University of Twente Student Theses


Non-invasive monitoring of tissue perfusion in patients with peripheral arterial obstructive disease after endovascular revascularisation

Nijboer, T.S. (2021) Non-invasive monitoring of tissue perfusion in patients with peripheral arterial obstructive disease after endovascular revascularisation.

Full text not available from this repository.

Full Text Status:Access to this publication is restricted
Abstract:Introduction – Peripheral arterial obstructive disease (PAOD) is characterised by the (partial) occlusion of at least one of the large or medium sized peripheral arteries, caused by atherosclerosis. All current diagnostic modalities focus on the detection and quantification of occlusions in the macrovasculature. However, local tissue perfusion monitoring can be of more interest to quantify disease progression and predict treatment outcomes. Aim - The aim of this thesis is to accomplish post-acquisition processing of hyperspectral images (HSI) to: • Improve analysis consistency of hyperspectral follow-up images using automated image registration. • Determine the performance of hyperspectral imaging and temperature measurements in disease quantification of PAOD patients during follow-up after a revascularisation procedure. Methods – HSI and thermal imaging consisted of a baseline measurement and six follow-up measurements. During follow-up, measurements were performed at 1 hour, 4 hours, 1 day, 7 days, 14 days, and 6 weeks after endovascular treatment (EVT). Images were most consistently analysed when manual segmentation of HSI and thermal images of the dorsal and plantar side was performed. Subsequently, the segmentations of the HSI images were reduced to 3 mm from the edged and artefacts, due to reliability of these values. Finally, all measurements were scaled relative to baseline measurement. The trends over time of temperature, oxygenised haemoglobin (OxyHb) and deoxygenised haemoglobin (DeoxyHb) levels were evaluated, based on feet without missing data. Two groups were evaluated: patients with and without clinical improvement after six weeks. Next, perfusion parameters which showed a difference between the two groups were analysed with respect to clinical improvement after 6 weeks. Differences between the groups were tested using Mann-Whitney U test. Results - OxyHb levels of the plantar and dorsal side of the foot showed a stable trend with no difference compared to baseline for both groups. DeoxyHb levels decreased directly after EVT for patients with and without clinical improvement after six weeks. However, patients with no clinical improvement showed an increase of DeoxyHb levels to baseline levels or higher 4 hours after EVT, whereas patients with clinical improvement showed this increase 7 days after EVT. Temperature in both groups increased compared to baseline 1 and 4 hours after EVT, with a return to baseline levels during the remaining follow-up. Subsequently, differences in DeoxyHb levels between the groups was assessed. A significant difference (p<0.01) between both groups was found 7 days after EVT, measured on the plantar side of the foot. Conclusion - This study is the first to investigate HSI levels and temperature of the foot at multiple stages, including at home, during follow-up after EVT. DeoxyHb levels measured 7 days after EVT on the plantar side of the foot may distinguish patients with and without clinical improvement after six weeks, but these results should be reconfirmed in a larger series of patients before widespread implementation can be advised.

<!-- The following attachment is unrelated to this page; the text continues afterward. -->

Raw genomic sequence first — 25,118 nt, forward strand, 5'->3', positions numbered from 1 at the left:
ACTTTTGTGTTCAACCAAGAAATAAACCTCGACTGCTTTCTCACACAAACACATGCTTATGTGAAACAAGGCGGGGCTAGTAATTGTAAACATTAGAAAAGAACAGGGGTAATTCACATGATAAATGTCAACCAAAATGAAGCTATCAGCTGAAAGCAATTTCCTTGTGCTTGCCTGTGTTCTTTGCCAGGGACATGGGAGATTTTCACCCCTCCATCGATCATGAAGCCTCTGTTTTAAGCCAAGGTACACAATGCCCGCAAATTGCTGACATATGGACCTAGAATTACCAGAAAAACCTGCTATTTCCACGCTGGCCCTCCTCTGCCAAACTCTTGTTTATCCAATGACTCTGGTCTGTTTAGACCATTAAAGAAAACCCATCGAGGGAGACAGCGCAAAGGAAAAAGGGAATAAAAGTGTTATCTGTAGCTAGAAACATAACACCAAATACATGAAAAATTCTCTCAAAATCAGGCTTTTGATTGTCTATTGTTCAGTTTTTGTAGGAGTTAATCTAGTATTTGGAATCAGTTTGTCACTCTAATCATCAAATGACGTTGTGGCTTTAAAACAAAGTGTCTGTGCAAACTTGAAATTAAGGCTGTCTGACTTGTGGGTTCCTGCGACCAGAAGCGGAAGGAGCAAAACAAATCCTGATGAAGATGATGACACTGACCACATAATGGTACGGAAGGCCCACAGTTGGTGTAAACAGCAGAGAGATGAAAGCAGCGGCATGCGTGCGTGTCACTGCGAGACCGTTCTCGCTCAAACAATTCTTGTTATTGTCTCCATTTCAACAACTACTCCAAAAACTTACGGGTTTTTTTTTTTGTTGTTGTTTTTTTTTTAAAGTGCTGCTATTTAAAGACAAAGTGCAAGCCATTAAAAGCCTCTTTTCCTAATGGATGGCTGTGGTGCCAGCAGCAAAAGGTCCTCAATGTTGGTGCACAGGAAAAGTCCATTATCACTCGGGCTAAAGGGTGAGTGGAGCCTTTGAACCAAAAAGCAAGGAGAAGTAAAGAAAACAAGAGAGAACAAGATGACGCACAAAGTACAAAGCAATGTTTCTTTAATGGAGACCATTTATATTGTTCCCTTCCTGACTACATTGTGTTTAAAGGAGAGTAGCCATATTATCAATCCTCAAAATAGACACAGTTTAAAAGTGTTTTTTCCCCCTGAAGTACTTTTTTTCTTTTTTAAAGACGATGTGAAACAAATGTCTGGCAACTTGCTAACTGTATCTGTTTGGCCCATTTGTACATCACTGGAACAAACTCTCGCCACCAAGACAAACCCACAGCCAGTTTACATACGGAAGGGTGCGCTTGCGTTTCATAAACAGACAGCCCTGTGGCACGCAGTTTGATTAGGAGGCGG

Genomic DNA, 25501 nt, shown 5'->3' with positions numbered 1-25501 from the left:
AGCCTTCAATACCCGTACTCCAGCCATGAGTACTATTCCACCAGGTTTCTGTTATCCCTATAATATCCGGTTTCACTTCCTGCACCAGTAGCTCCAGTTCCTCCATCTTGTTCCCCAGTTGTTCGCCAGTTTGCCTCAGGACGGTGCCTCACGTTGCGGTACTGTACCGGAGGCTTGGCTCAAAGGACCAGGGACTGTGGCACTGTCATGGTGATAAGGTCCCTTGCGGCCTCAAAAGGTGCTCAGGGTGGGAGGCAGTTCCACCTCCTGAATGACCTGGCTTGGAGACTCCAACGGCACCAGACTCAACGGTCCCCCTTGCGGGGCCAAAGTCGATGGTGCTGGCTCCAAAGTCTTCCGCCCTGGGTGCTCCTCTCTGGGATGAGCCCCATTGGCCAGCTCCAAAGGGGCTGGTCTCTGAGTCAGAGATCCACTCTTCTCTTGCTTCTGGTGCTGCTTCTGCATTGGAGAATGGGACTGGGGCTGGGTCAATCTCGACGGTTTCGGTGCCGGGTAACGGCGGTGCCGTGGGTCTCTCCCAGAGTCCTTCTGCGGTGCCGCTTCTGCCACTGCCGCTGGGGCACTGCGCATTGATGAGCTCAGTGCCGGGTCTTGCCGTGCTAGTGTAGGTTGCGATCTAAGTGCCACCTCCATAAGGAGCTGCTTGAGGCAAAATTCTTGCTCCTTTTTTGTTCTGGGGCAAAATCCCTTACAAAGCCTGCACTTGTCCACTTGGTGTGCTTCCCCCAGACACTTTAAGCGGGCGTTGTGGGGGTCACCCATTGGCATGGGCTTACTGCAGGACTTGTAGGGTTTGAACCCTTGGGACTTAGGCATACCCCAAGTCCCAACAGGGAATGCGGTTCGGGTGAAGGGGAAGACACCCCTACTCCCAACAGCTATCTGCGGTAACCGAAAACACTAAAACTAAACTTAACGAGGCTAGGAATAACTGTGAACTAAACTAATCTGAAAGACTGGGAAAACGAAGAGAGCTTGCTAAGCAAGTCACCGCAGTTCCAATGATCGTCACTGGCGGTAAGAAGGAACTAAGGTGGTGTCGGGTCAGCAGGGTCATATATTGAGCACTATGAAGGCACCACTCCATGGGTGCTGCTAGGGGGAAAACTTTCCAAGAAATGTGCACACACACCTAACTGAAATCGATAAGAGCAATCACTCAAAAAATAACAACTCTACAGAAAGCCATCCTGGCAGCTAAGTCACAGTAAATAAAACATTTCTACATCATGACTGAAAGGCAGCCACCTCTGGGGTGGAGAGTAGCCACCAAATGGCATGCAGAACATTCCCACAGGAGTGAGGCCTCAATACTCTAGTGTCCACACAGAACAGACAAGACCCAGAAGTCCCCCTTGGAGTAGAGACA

Item Type:Essay (Master)
UMCG, Groningen
Faculty:TNW: Science and Technology
Subject:44 medicine
Programme:Technical Medicine MSc (60033)
Link to this item:
Export this item as:BibTeX
HTML Citation
Reference Manager


Repository Staff Only: item control page